If you're interested in minimizing your body-fat percentage and maximizing your muscle mass without taking drugs (and who isn't?), these final dieting tips will help you reach your full potential!
- Eat 5 to 9 Meals a day!
Elite athletes usually eat every 2 to 3 hours. If you want an athletic physique, you should do the same. The goal is to provide as much energy (carbs) and building materials (protein) as your muscles can absorb without getting too much at a time. Multiple studies have shown a couple important things about how our bodies react to the timing and portion size of our meals:
- Muscles can only absorb about 15 to 30 grams of protein in a 2 hour period. Everything else is converted to Nitrogen and expelled thru
the kidneys, which is not good!
If you go more than 3 1/2 hours without eating, your body will begin to defend itself against starvation. That means different things for
different body types, but it has negative effects on your physical conditioning no matter who you are.
- Certainly eat immediately after a workout, but you can also eat again an hour later!
Again; it's important to eat when your body will accept the nutrition rather than store it or expel it. Since your body is in recovery mode after a workout, you have an opportunity to slip in another meal after about an hour! The goal here, of course, is to maximize your body's ability to grow muscle.
Keep a small protein snack by your bed
This suggestion is last on the list for a reason. It is helpful, but not as critical as anything else listed above. If you happen to wake up in the middle of the night, wouldn't hurt to take a couple bites of a high-protein, low-carb snack. Nothing big; just 5 to 10 grams of protein.
I know people who set their alarm and wake-up to get some protein in their system at night. It's true that lot's of muscle repair (therefore muscle building) happens while we are asleep. But it's also true that un-interrupted sleep is critically helpful for exercise recovery and muscle repair. Don't interrupt your sleep patterns, but if you happen to wake up, it wouldn't hurt to eat a small protein snack!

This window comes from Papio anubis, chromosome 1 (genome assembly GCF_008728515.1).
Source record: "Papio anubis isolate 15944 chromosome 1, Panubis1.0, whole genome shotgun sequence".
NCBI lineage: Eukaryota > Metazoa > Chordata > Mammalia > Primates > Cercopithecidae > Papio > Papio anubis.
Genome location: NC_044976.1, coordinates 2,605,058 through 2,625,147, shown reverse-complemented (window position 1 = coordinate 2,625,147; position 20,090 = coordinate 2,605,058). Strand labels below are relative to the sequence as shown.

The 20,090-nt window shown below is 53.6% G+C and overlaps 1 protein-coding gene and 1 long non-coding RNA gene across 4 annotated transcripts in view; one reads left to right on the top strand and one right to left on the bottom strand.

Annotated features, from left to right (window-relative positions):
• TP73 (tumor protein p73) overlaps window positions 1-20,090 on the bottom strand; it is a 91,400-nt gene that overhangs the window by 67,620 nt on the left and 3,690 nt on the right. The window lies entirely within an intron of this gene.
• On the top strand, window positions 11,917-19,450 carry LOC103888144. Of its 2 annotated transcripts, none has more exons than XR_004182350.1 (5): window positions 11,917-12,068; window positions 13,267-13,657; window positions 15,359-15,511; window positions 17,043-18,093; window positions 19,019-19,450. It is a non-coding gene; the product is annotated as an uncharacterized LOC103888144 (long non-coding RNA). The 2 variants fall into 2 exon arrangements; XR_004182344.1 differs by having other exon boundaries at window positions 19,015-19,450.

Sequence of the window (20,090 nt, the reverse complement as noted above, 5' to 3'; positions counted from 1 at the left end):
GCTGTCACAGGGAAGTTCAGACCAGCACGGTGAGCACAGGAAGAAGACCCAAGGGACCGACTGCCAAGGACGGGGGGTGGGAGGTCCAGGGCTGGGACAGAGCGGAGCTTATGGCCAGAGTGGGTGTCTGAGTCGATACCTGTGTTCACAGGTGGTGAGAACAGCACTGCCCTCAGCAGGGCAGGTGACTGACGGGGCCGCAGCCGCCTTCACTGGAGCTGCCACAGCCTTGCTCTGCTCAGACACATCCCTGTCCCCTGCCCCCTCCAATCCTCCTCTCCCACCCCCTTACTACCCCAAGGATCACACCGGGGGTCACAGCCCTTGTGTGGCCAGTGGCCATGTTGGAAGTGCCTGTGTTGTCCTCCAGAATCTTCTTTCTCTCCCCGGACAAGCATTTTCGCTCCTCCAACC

I didn't talk about exercise because I wanted to focus on the most critically important aspects of physical conditioning - Diet! Exercise is somewhat important, but it pales in comparison to the importance of a healthy diet.
(The importance of a good diet) is missed by a majority of high-school and amateur athletes who often turn to drugs after becoming frustrated with their progress.
I can't illustrate this point better than an elite power-lifter I met at Power-Shack in Westerville, Ohio. I was intrigued by the lack of time he spent working out compared to the amount of time he spent joking around with friends, so I asked him about it. I wish I could remember his name, but to make the point about diet being of utmost importance, he said "I work out for about 30 minutes, then I like to sit back and watch everybody else over-train".
Get your diet under control and do a reasonable amount of exercise. You'll be very happy with the results!
(1)I'm not sure of the origins this saying, but there's a similar quote from Abraham Lincoln that is just as true:
When Lincoln was President of the U.S., he was advised to include a certain man in his cabinet. When he refused, Lincoln was asked why he would not accept the man. "I don't like his face," the President replied. "But the poor man isn't responsible for his face," responded his advocate. "Every man over forty is responsible for his face," said Lincoln.
Lincoln On Leadership
Don T. Phillips, Author
Copyright 1992 by Donald T. Phillips II
(2) I'm not advocating transcendental meditation. Rather; I'm using the term 'Meditation' the way it's used in The Bible: Biblical meditation involves finding a truth written in scripture, and then thinking or praying about that verse whenever you have time, or when you find yourself doing mundane tasks. Biblical meditation can be done in a lotus position, but it can also be done while you are driving, if you keep your eyes open!
It would be impossible to list all the experts and books that helped me reach my own fitness goals.
Here are a few people I admire for their accomplishments, their communication skills, and their commitment to share their knowledge openly and honestly:
Jack La Lanne
Dr. David T. Ryan